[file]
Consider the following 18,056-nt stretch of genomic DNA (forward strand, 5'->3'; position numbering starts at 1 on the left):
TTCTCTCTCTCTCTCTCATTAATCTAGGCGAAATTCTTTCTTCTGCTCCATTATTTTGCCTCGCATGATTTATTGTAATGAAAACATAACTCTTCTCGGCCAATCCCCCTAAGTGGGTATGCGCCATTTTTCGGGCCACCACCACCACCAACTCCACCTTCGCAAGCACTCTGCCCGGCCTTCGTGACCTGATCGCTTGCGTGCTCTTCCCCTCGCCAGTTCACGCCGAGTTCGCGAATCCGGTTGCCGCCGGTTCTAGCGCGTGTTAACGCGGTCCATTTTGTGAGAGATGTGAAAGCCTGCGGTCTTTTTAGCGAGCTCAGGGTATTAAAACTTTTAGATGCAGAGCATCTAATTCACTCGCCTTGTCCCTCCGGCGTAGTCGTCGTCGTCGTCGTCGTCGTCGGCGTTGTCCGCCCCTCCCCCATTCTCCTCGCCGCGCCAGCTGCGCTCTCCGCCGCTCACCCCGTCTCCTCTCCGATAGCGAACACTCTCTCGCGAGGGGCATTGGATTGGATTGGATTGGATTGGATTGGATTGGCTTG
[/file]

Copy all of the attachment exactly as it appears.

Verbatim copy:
Consider the following 18,056-nt stretch of genomic DNA (forward strand, 5'->3'; position numbering starts at 1 on the left):
TTCTCTCTCTCTCTCTCATTAATCTAGGCGAAATTCTTTCTTCTGCTCCATTATTTTGCCTCGCATGATTTATTGTAATGAAAACATAACTCTTCTCGGCCAATCCCCCTAAGTGGGTATGCGCCATTTTTCGGGCCACCACCACCACCAACTCCACCTTCGCAAGCACTCTGCCCGGCCTTCGTGACCTGATCGCTTGCGTGCTCTTCCCCTCGCCAGTTCACGCCGAGTTCGCGAATCCGGTTGCCGCCGGTTCTAGCGCGTGTTAACGCGGTCCATTTTGTGAGAGATGTGAAAGCCTGCGGTCTTTTTAGCGAGCTCAGGGTATTAAAACTTTTAGATGCAGAGCATCTAATTCACTCGCCTTGTCCCTCCGGCGTAGTCGTCGTCGTCGTCGTCGTCGTCGGCGTTGTCCGCCCCTCCCCCATTCTCCTCGCCGCGCCAGCTGCGCTCTCCGCCGCTCACCCCGTCTCCTCTCCGATAGCGAACACTCTCTCGCGAGGGGCATTGGATTGGATTGGATTGGATTGGATTGGATTGGCTTG